Sunday, March 14, 2010

Using the Google Charts API to Embed Equations (Formulas) in a Web Page

A very handy way to embed equations or formulas in a blog or website is to use the Google Charts API. This is an example from their API documentation:

To embed an equation you either need to know TEX or have an equation editor which will export TEX.

For the quadratic equation above, the Tex representation is

x = \frac{-b \pm \sqrt {b^2-4ac}}{2a}

The Google API creates an image from the text string which is passed to an image server. The Tex description of the equation is inserted after '’. Once you form the link, you can click on it or copy to your web browser address box to see the image. x = \frac{-b \pm \sqrt {b^2-4ac}}{2a}

Depending on the browser, the spaces and symbols may need to be replaced with escape sequences to directly call the API:

To create a chart which is embedded in a webpage, an image tag is used. The image tag points to a source which is a Google server and it is passed information about how to draw the equation. The Tex description of the equation is inserted after '’

<img align="middle" src=";chl= x = \frac{-b \pm \sqrt {b^2-4ac}}{2a}" />

Since this is an image, all of the things that can be done with an image can be done with the rendered equation. The following table shows a few examples which use some features in the API and in image tag. When adding Google API tags, a lot of problems occur if you do not pay attention to how spaces are used.

Tex sequence

Embeddable HTML code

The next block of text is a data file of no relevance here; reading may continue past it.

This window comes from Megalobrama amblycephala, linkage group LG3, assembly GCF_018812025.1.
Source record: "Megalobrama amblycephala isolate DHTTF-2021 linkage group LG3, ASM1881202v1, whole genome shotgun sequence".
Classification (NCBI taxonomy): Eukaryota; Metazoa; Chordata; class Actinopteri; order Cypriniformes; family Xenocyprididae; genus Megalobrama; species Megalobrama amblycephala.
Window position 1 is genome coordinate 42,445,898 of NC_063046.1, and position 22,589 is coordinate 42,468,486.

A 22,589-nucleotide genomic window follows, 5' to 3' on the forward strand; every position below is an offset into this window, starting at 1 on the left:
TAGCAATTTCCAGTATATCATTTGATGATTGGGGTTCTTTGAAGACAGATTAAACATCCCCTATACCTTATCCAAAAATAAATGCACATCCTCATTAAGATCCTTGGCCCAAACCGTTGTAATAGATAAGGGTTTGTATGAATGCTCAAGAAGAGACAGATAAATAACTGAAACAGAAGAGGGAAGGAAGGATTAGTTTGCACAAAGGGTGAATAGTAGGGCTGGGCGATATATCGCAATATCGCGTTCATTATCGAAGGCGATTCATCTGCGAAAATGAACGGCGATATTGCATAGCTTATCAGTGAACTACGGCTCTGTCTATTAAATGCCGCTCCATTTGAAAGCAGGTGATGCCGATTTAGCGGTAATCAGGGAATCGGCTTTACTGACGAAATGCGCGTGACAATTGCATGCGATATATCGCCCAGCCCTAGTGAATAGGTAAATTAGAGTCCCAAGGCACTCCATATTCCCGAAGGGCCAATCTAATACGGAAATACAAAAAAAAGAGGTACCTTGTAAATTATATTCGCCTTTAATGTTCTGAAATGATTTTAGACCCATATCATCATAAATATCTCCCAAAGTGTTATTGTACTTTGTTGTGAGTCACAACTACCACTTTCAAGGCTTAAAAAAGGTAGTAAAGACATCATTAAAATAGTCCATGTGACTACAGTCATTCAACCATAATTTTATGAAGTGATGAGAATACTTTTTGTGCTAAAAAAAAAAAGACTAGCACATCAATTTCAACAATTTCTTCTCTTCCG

Rendered equation


x = \frac{-b \pm \sqrt {b^2-4ac}}{2a} <img align="middle" src=";chl= x = \frac{-b \pm \sqrt {b^2-4ac}}{2a}" />  
x = \frac{-b \pm \sqrt {b^2-4ac}}{2a} <img align="middle" src=",lg,20,76A4FB,1,FFFFFF,0&amp;chl= x = \frac{-b \pm \sqrt {b^2-4ac}}{2a}" /> Add background coloring
x = \frac{-b \pm \sqrt {b^2-4ac}}{2a} <img align="middle" src=" chl= x = \frac{-b \pm \sqrt {b^2-4ac}}{2a}" /> Change text color
x = \frac{-b \pm \sqrt {b^2-4ac}}{2a} <img align="middle" src=" x = \frac{-b \pm \sqrt {b^2-4ac}}{2a}" /> resized chart with different text color
Pr\left(x|y\right)=\frac{Pr\left(x\cap y\right)}{Pr\left(y\right)} <img align="middle" src=";chl=Pr\left(x|y\right)=\frac{Pr\left(x\cap y\right)}{Pr\left(y\right)}}" /> Different equation for comparison
\nabla\times H=J_{f}+\frac{\partial D}{\partial t <a href="'s_equations"><img align="middle" alt="Ampere’s Circuit Law"  src=";chl=\nabla\times H=J_{f}+\frac{\partial D}{\partial t/></a> Ampere’s Circuit Law Using the alt tag to explain the equation. Put the cursor over the equation to get more information. Click on the image to got to a web site with more information.

My favorite way to generate Tex for equations

I use LyX as an equation editor. It can be used on Linux, Windows, and Mac computers. A new file can be started in LyX. The equation mode can be started by selecting the equation mode using this button:


By selecting “View>View Source” from the main menu, a preview of the Tex code for the equation appears in the bottom half of the editor. You can create the equation graphically. Once the equation looks good, the Tex code can be copied and combined with the Google API html codes.


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